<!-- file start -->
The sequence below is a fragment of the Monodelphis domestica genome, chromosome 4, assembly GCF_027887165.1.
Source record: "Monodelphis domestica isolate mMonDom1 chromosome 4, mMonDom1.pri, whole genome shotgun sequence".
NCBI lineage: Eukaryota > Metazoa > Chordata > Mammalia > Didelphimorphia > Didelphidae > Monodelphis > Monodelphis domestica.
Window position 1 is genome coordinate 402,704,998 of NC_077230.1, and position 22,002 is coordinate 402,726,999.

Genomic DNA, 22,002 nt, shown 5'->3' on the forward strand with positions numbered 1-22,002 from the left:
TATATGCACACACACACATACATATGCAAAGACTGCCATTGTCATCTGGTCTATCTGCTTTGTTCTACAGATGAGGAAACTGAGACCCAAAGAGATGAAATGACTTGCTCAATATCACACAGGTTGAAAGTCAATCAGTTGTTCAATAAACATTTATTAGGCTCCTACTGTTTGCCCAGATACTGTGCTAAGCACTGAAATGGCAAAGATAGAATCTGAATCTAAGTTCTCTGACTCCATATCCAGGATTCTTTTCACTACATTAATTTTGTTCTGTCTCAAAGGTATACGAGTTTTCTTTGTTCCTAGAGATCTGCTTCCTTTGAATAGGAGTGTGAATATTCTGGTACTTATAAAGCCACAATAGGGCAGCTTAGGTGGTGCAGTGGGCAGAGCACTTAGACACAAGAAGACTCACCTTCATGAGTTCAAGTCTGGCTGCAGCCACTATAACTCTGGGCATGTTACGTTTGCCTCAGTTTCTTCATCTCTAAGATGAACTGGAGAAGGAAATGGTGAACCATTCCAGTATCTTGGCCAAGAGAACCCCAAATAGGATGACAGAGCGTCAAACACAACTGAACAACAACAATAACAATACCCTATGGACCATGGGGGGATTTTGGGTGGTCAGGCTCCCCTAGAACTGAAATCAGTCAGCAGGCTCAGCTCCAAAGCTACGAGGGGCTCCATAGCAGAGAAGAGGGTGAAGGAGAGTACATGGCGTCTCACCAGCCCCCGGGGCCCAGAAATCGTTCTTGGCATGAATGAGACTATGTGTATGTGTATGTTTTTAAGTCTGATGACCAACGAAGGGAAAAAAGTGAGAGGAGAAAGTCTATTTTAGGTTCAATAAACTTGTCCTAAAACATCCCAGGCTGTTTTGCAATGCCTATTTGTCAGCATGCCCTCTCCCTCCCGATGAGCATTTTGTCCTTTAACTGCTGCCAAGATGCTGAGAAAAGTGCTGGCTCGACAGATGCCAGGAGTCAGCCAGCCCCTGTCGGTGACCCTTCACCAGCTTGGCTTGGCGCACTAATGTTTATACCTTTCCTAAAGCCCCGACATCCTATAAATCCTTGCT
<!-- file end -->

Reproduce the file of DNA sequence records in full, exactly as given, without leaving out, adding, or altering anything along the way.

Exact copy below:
The sequence below is a fragment of the Monodelphis domestica genome, chromosome 4, assembly GCF_027887165.1.
Source record: "Monodelphis domestica isolate mMonDom1 chromosome 4, mMonDom1.pri, whole genome shotgun sequence".
NCBI lineage: Eukaryota > Metazoa > Chordata > Mammalia > Didelphimorphia > Didelphidae > Monodelphis > Monodelphis domestica.
Window position 1 is genome coordinate 402,704,998 of NC_077230.1, and position 22,002 is coordinate 402,726,999.

Genomic DNA, 22,002 nt, shown 5'->3' on the forward strand with positions numbered 1-22,002 from the left:
TATATGCACACACACACATACATATGCAAAGACTGCCATTGTCATCTGGTCTATCTGCTTTGTTCTACAGATGAGGAAACTGAGACCCAAAGAGATGAAATGACTTGCTCAATATCACACAGGTTGAAAGTCAATCAGTTGTTCAATAAACATTTATTAGGCTCCTACTGTTTGCCCAGATACTGTGCTAAGCACTGAAATGGCAAAGATAGAATCTGAATCTAAGTTCTCTGACTCCATATCCAGGATTCTTTTCACTACATTAATTTTGTTCTGTCTCAAAGGTATACGAGTTTTCTTTGTTCCTAGAGATCTGCTTCCTTTGAATAGGAGTGTGAATATTCTGGTACTTATAAAGCCACAATAGGGCAGCTTAGGTGGTGCAGTGGGCAGAGCACTTAGACACAAGAAGACTCACCTTCATGAGTTCAAGTCTGGCTGCAGCCACTATAACTCTGGGCATGTTACGTTTGCCTCAGTTTCTTCATCTCTAAGATGAACTGGAGAAGGAAATGGTGAACCATTCCAGTATCTTGGCCAAGAGAACCCCAAATAGGATGACAGAGCGTCAAACACAACTGAACAACAACAATAACAATACCCTATGGACCATGGGGGGATTTTGGGTGGTCAGGCTCCCCTAGAACTGAAATCAGTCAGCAGGCTCAGCTCCAAAGCTACGAGGGGCTCCATAGCAGAGAAGAGGGTGAAGGAGAGTACATGGCGTCTCACCAGCCCCCGGGGCCCAGAAATCGTTCTTGGCATGAATGAGACTATGTGTATGTGTATGTTTTTAAGTCTGATGACCAACGAAGGGAAAAAAGTGAGAGGAGAAAGTCTATTTTAGGTTCAATAAACTTGTCCTAAAACATCCCAGGCTGTTTTGCAATGCCTATTTGTCAGCATGCCCTCTCCCTCCCGATGAGCATTTTGTCCTTTAACTGCTGCCAAGATGCTGAGAAAAGTGCTGGCTCGACAGATGCCAGGAGTCAGCCAGCCCCTGTCGGTGACCCTTCACCAGCTTGGCTTGGCGCACTAATGTTTATACCTTTCCTAAAGCCCCGACATCCTATAAATCCTTGCT